Neoliberalism is a cancer on the well being of society I’m afraid.

  8. mle detroit

    “Flint Water Crisis: Michigan AG Pursues Felony Indictments Against Former Emergency Managers”
    Keep in mind that the Michigan AG is also pursuing the Trump voters who will give him the promotion he hopes for. When he indicts the governor — pigs will fly.

  9. Benedict@Large

    Another interesting take. The change of Flint’s drinking water was part of a larger conspiracy to force the Detroit Water Supply into private hands.

    Gov. Snyder lied: Flint water switch was not about saving money, records show

    What I want to see is the financial people (i.e., Wall Streeters) involved in this conspiracy hauled out and strung up right next to Snyder. I’m figuring about 20 years ought to do it, but I’d put money that these people will be protected from even being named, with this conspiracy aspect being buried entirely. Different rules, you know.

    1. KYrocky

      Follow the money as they say. Though not yet criminally changed, Veolia employees likely should be. The switch to Flint water was always about the money, as it has been reported that Flint’s water being purchased from the Detroit system was far less expensive then first asserted by the state, and far less expensive that the poisoned water Flint produced from the river water.
      The corrosion problems with the river water were common knowledge among the professionals and overseers of the Flint system. It appears Veolia was brought into the decision process in order to fabricate the technical support for what was a pre-determined goal. It was reported that in Veolia’s contract an absolutely standard work element, assessing whether the might be potential corrosion effects, was not in their negotiated scope. This omission is glaring, and given the prior knowledge that such a problem was in fact present, it screams collusion to deceive. Veolia is among the world’s largest operators of privatized municipal water systems. They would never have been so blatantly remiss in the professional duty unless someone important asked them to do it, or promised them something in return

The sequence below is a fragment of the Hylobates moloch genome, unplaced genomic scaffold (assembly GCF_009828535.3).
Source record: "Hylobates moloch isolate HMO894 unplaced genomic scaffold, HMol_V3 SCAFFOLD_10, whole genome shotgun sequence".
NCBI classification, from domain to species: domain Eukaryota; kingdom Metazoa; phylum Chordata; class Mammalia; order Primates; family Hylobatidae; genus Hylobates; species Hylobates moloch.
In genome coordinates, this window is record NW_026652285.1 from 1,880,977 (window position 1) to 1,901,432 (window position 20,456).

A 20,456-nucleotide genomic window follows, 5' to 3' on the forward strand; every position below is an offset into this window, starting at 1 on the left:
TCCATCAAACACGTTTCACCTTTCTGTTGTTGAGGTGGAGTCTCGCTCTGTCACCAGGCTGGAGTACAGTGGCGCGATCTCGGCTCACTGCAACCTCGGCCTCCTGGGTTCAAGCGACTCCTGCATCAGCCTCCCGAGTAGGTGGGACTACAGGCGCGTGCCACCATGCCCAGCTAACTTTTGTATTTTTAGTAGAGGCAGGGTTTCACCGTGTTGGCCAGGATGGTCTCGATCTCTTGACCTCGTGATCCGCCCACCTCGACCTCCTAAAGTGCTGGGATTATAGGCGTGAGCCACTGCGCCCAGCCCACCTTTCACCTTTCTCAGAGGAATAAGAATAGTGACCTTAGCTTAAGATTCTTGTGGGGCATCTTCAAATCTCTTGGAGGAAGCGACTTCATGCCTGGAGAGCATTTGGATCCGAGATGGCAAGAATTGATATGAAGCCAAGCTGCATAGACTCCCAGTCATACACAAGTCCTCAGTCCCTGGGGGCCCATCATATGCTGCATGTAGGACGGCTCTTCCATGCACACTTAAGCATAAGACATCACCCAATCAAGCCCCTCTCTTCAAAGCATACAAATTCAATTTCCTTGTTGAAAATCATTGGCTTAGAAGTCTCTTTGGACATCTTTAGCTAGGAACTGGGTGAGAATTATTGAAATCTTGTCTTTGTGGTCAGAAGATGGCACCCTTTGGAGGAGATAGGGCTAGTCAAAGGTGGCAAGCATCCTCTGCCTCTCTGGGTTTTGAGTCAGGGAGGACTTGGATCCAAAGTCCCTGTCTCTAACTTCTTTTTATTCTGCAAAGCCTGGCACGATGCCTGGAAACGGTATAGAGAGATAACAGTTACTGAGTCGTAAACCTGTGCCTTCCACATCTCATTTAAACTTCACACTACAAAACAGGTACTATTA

If I was prosecuting I would accuse the professionals of Veolia involved with intent to cause public harm, or something. Unless they face jail time they are not going to talk. .

  10. PQS

    This is a perfect example of the vacuity of arguments against infrastructure that are constantly being heard. Digging up and replacing pipe is not necessarily skilled work, although the engineering and equipment operation is. And even if it is, it’s not a four year degree track. It’s just training. Like companies used to do all the time.

    As I like to say, we don’t even need to INVENT anything to put people to work. We just need to find the money. Maybe in the Pentagon’s couch cushions?

    1. Iowan X

      I lived 3 doors down from this kid in DC, and I’ve seen him running around since he was a baby. It was on Capital Hill. We must have got a little lead…the service line from the Water Main to our townhouse WAS lead. The prior owners had replaced the plumbing in our house with copper, and we’re blessed my daughter didn’t get poisoned. With a background in Historic Preservation, I know that their house, located on a prominent corner was built in probably the late 1890’s, about 15 years before ours. Likely had lead pipes all throughout the house which exacerbated the damage. Needless to say this was an African American family that had this thrust upon them. https://www.washingtonian.com/2006/08/01/why-is-lead-still-poisoning-our-children/